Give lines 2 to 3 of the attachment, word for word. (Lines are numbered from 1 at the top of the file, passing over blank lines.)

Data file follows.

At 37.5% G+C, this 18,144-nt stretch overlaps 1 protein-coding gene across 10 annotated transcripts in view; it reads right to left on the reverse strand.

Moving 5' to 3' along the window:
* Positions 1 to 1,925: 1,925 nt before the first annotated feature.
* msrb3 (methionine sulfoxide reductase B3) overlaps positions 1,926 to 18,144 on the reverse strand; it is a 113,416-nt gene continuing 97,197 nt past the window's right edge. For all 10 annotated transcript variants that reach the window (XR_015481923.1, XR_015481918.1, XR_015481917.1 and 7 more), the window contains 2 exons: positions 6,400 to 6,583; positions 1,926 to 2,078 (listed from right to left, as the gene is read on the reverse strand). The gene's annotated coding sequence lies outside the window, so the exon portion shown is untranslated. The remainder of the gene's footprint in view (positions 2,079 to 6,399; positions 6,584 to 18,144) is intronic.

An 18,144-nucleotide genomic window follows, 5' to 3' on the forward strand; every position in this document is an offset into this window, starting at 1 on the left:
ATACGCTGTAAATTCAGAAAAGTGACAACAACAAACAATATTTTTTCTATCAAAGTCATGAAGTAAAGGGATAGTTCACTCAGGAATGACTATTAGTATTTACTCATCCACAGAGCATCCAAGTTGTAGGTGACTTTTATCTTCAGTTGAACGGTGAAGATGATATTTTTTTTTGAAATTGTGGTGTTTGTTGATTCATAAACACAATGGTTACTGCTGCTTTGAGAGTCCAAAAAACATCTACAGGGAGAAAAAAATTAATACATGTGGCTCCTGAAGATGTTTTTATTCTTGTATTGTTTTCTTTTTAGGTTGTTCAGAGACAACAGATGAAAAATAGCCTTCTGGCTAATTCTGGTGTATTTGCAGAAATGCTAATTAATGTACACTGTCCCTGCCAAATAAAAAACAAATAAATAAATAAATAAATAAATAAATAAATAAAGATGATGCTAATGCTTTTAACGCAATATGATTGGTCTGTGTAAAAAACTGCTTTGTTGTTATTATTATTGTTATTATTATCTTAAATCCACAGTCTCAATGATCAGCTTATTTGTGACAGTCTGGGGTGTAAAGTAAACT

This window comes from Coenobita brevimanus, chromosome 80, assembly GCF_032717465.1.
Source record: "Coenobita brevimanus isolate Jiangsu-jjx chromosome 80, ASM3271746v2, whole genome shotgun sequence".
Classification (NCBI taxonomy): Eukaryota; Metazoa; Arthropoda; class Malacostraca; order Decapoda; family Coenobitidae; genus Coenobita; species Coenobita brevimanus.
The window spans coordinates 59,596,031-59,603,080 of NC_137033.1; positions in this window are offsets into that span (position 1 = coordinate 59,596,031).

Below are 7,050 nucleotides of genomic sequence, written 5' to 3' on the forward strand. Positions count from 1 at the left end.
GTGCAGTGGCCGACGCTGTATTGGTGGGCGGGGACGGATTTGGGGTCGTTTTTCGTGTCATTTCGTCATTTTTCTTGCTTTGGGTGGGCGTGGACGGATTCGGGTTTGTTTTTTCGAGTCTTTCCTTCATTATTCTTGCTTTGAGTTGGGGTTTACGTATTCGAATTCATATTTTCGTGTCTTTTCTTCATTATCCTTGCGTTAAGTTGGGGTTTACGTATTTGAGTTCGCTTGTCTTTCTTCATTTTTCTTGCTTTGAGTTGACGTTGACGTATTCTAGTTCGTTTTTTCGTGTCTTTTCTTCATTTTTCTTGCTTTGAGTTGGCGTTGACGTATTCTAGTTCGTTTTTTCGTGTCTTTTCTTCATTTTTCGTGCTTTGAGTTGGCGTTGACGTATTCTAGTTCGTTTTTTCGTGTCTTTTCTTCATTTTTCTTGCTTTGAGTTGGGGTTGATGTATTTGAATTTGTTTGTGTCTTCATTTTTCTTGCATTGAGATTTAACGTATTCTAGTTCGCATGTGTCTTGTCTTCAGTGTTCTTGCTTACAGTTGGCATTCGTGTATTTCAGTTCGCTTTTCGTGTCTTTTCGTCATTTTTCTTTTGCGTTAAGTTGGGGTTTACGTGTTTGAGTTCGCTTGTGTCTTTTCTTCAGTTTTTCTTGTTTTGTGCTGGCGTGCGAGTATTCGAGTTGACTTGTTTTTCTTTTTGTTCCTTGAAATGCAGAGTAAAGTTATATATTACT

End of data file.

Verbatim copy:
Moving 5' to 3' along the window:
* Positions 1 to 1,925: 1,925 nt before the first annotated feature.